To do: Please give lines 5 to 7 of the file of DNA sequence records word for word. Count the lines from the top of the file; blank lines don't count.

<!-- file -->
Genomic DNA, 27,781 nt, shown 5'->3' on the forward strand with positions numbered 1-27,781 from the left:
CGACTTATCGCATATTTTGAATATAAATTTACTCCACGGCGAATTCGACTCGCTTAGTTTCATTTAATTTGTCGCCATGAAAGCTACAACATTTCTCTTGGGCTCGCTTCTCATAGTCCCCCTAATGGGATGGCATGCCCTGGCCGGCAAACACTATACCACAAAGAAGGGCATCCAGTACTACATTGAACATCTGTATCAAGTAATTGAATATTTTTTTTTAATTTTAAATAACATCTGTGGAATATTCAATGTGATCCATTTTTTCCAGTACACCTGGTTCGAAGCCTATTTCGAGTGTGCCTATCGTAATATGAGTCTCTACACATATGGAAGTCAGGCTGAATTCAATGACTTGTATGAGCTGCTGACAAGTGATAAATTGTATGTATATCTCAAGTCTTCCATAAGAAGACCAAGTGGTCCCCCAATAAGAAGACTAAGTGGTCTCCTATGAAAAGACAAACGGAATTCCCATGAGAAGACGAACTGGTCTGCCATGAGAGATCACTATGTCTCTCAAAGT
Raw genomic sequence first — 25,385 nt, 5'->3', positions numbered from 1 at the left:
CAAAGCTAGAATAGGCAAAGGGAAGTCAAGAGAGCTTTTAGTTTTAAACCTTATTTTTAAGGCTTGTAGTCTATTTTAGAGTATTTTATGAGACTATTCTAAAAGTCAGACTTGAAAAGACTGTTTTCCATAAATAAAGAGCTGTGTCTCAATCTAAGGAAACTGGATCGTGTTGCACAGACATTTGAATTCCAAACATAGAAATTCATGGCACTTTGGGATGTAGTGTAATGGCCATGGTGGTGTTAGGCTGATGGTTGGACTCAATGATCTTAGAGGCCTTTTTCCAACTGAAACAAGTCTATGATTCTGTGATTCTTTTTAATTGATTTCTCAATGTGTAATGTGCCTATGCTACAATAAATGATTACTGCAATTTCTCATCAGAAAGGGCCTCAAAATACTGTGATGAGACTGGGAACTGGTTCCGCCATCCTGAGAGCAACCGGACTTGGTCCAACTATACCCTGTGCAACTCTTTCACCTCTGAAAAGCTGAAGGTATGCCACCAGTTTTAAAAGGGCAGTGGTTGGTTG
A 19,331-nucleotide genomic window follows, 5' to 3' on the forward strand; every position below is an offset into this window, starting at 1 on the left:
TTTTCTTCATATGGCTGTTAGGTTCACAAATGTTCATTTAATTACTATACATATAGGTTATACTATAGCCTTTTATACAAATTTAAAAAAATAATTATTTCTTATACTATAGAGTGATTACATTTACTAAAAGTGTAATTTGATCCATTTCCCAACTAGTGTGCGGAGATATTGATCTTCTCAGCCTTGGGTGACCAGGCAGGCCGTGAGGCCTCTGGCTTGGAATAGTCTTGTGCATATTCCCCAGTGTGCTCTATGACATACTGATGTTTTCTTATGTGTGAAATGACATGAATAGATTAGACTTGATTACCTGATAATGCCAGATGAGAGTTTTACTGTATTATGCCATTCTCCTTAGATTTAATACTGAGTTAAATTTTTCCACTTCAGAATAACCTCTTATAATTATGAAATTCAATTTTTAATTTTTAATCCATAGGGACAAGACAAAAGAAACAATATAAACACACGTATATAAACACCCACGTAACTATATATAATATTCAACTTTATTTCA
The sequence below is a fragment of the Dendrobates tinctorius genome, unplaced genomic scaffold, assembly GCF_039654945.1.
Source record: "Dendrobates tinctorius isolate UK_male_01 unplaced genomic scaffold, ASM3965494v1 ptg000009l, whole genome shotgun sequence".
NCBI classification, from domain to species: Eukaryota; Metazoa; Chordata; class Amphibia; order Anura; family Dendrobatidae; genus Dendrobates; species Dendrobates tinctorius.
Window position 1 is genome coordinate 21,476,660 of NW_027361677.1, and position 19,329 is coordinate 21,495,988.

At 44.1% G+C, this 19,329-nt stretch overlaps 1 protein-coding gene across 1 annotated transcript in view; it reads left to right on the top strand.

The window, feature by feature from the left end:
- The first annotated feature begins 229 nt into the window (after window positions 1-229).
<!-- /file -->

A 19,331-nucleotide genomic window follows, 5' to 3' on the forward strand; every position below is an offset into this window, starting at 1 on the left:
TTTTCTTCATATGGCTGTTAGGTTCACAAATGTTCATTTAATTACTATACATATAGGTTATACTATAGCCTTTTATACAAATTTAAAAAAATAATTATTTCTTATACTATAGAGTGATTACATTTACTAAAAGTGTAATTTGATCCATTTCCCAACTAGTGTGCGGAGATATTGATCTTCTCAGCCTTGGGTGACCAGGCAGGCCGTGAGGCCTCTGGCTTGGAATAGTCTTGTGCATATTCCCCAGTGTGCTCTATGACATACTGATGTTTTCTTATGTGTGAAATGACATGAATAGATTAGACTTGATTACCTGATAATGCCAGATGAGAGTTTTACTGTATTATGCCATTCTCCTTAGATTTAATACTGAGTTAAATTTTTCCACTTCAGAATAACCTCTTATAATTATGAAATTCAATTTTTAATTTTTAATCCATAGGGACAAGACAAAAGAAACAATATAAACACACGTATATAAACACCCACGTAACTATATATAATATTCAACTTTATTTCA
The sequence below is a fragment of the Dendrobates tinctorius genome, unplaced genomic scaffold, assembly GCF_039654945.1.